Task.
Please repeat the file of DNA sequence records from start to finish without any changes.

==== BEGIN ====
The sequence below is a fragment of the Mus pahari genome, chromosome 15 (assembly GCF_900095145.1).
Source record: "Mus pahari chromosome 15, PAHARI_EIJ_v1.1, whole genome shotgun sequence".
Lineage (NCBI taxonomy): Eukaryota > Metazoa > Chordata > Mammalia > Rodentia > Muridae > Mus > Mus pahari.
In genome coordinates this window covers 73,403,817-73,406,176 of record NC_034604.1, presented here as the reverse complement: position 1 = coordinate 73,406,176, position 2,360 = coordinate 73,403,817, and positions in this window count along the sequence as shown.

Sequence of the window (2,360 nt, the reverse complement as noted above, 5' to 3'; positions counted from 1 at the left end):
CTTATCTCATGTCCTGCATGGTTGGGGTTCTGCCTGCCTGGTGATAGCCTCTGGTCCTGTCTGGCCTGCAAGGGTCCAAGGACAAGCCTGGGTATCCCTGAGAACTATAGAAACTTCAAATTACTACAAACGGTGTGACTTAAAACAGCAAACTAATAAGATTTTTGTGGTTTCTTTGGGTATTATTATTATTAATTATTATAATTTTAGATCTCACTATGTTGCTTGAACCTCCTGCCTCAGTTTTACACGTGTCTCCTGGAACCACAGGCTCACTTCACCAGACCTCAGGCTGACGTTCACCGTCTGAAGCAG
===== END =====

The sequence below is a fragment of the Mus pahari genome, chromosome 15 (assembly GCF_900095145.1).
Source record: "Mus pahari chromosome 15, PAHARI_EIJ_v1.1, whole genome shotgun sequence".
Lineage (NCBI taxonomy): Eukaryota > Metazoa > Chordata > Mammalia > Rodentia > Muridae > Mus > Mus pahari.
In genome coordinates this window covers 73,403,817-73,406,176 of record NC_034604.1, presented here as the reverse complement: position 1 = coordinate 73,406,176, position 2,360 = coordinate 73,403,817, and positions in this window count along the sequence as shown.

Sequence of the window (2,360 nt, the reverse complement as noted above, 5' to 3'; positions counted from 1 at the left end):
CTTATCTCATGTCCTGCATGGTTGGGGTTCTGCCTGCCTGGTGATAGCCTCTGGTCCTGTCTGGCCTGCAAGGGTCCAAGGACAAGCCTGGGTATCCCTGAGAACTATAGAAACTTCAAATTACTACAAACGGTGTGACTTAAAACAGCAAACTAATAAGATTTTTGTGGTTTCTTTGGGTATTATTATTATTAATTATTATAATTTTAGATCTCACTATGTTGCTTGAACCTCCTGCCTCAGTTTTACACGTGTCTCCTGGAACCACAGGCTCACTTCACCAGACCTCAGGCTGACGTTCACCGTCTGAAGCAG